By Rowan Hand
HENRY Kavanagh was known to many and greatly loved by all who got close to him in his Rostrevor pub or on the water in boats and wind surfing.
This was a mighty man who came from great stock and who, in my mind’s eye, takes on the persona of a tribal leader in the days when Buffalo roamed the plains and when men were men and their word was their bond.
Such an image would have sent Henry off into an hour of story-telling about this and that, who did what, do you remember and, in the telling, “Henry the Barman” would allow his gaze to fall on the middle ground of the pub as though searching the shelves of memory to find another epithet to adorn the telling. And all the while he pulled the pints.
I well remember in another age, Henry behind the bar as always, and I arrived in having just tied up my new boat, a Folkboat called Calypso, mahogany on oak and lots of brass and Henry loved it. The pint was pulled, the glass was raised and together with the others in the Bar, we toasted Calypso and the voyages that were to come.
Henry was an icon of decency, a totally “one off”, a beautiful human being who did his work and held his court with laughter and with gentleness. Greatly loved quite simply.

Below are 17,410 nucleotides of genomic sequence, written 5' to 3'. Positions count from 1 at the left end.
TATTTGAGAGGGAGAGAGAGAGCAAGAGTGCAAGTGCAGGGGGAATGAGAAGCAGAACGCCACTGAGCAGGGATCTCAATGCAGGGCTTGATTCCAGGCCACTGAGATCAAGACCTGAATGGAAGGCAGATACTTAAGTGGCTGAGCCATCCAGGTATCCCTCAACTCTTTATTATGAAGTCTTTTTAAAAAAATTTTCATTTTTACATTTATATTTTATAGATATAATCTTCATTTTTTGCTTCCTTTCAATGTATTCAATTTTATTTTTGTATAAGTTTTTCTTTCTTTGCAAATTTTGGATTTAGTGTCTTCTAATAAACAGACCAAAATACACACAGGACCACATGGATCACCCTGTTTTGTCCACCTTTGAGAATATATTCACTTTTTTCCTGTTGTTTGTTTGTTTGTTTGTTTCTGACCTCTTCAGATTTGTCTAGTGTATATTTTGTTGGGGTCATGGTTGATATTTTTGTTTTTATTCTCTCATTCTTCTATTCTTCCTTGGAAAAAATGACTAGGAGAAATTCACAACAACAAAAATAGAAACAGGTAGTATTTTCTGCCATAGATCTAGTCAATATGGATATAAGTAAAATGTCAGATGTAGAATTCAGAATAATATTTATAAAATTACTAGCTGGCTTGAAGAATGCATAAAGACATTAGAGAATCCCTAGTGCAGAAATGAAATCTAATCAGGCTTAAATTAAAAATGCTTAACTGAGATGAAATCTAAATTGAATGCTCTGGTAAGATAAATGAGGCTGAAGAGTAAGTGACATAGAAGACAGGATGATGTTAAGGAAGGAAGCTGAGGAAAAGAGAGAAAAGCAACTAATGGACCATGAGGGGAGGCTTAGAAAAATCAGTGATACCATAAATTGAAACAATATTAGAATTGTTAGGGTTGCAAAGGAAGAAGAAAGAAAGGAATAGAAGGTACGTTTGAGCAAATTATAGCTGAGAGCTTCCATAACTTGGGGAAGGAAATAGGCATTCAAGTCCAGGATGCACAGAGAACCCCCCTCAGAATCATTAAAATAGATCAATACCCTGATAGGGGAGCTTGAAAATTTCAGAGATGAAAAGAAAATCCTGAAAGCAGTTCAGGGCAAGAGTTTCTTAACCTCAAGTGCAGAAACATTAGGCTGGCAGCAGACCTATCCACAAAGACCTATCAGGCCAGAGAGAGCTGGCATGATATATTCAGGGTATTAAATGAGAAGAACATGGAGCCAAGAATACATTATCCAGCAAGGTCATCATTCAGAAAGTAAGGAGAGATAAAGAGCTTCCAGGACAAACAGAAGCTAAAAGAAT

The man now gone will never be replaced because in life there was no one like him. He was a model of humanity straight off the drawing board of a kindly God of love and of wisdom. And having done the work the good God tore up the plans.
You know this is beginning to sound like a late-night yarn-telling session in Henry’s white pub up in the corner of the Rostrevor square…but so what we are pulling down the curtain on an amazing man, a spirit of wonderment for whom every step in life was an adventurer.
I remember well the day he was carried away to sea on his windsurfer. The shades of night were falling fast and Henry was in danger of being lost but it was a problem that the Rostrevor man would solve.
The island at the mouth of the lough proved his salvation and in the growing darkness he fetched up there and turned his sail and his board into a shelter that would save him through the night.
It is inconceivable That this man, Henry Kavanagh is dead and that we will never meet and talk again. But, now that I think of it, the way and the spirit of Henry, the mark he made, are mighty waypoints on the chart of my life as I continue my voyage to discover all there is to know about what I believe is, the God of Love.
On the morning of the funeral, early, I placed my sapling tree on the doorstep of the pub, in between the Mass Cards and the beer barrels.
It was my salute to Henry. And do you know I was…maybe…in the pub only a couple of dozen times. But yet the impression made by Henry has lasted with me forever his death has created immense sadness in my heart.
Go well Henry and give my love to God.